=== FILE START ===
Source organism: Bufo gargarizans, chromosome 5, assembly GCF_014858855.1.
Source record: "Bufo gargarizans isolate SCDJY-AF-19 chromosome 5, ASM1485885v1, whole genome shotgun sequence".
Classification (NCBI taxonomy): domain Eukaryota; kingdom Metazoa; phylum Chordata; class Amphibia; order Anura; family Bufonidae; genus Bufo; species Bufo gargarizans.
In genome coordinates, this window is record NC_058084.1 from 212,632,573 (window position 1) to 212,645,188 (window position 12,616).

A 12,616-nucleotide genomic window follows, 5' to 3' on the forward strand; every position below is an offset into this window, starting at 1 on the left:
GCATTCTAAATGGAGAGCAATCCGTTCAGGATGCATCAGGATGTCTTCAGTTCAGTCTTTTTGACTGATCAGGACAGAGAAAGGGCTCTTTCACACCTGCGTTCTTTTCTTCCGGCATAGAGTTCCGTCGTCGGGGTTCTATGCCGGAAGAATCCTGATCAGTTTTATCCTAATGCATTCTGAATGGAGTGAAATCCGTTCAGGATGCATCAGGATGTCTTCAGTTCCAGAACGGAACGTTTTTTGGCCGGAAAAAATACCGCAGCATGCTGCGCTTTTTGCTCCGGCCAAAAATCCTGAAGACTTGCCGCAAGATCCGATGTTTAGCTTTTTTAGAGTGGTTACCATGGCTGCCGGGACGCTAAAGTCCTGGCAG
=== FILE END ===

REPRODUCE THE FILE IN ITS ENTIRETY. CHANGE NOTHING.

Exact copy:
Source organism: Bufo gargarizans, chromosome 5, assembly GCF_014858855.1.
Source record: "Bufo gargarizans isolate SCDJY-AF-19 chromosome 5, ASM1485885v1, whole genome shotgun sequence".
Classification (NCBI taxonomy): domain Eukaryota; kingdom Metazoa; phylum Chordata; class Amphibia; order Anura; family Bufonidae; genus Bufo; species Bufo gargarizans.
In genome coordinates, this window is record NC_058084.1 from 212,632,573 (window position 1) to 212,645,188 (window position 12,616).

A 12,616-nucleotide genomic window follows, 5' to 3' on the forward strand; every position below is an offset into this window, starting at 1 on the left:
GCATTCTAAATGGAGAGCAATCCGTTCAGGATGCATCAGGATGTCTTCAGTTCAGTCTTTTTGACTGATCAGGACAGAGAAAGGGCTCTTTCACACCTGCGTTCTTTTCTTCCGGCATAGAGTTCCGTCGTCGGGGTTCTATGCCGGAAGAATCCTGATCAGTTTTATCCTAATGCATTCTGAATGGAGTGAAATCCGTTCAGGATGCATCAGGATGTCTTCAGTTCCAGAACGGAACGTTTTTTGGCCGGAAAAAATACCGCAGCATGCTGCGCTTTTTGCTCCGGCCAAAAATCCTGAAGACTTGCCGCAAGATCCGATGTTTAGCTTTTTTAGAGTGGTTACCATGGCTGCCGGGACGCTAAAGTCCTGGCAG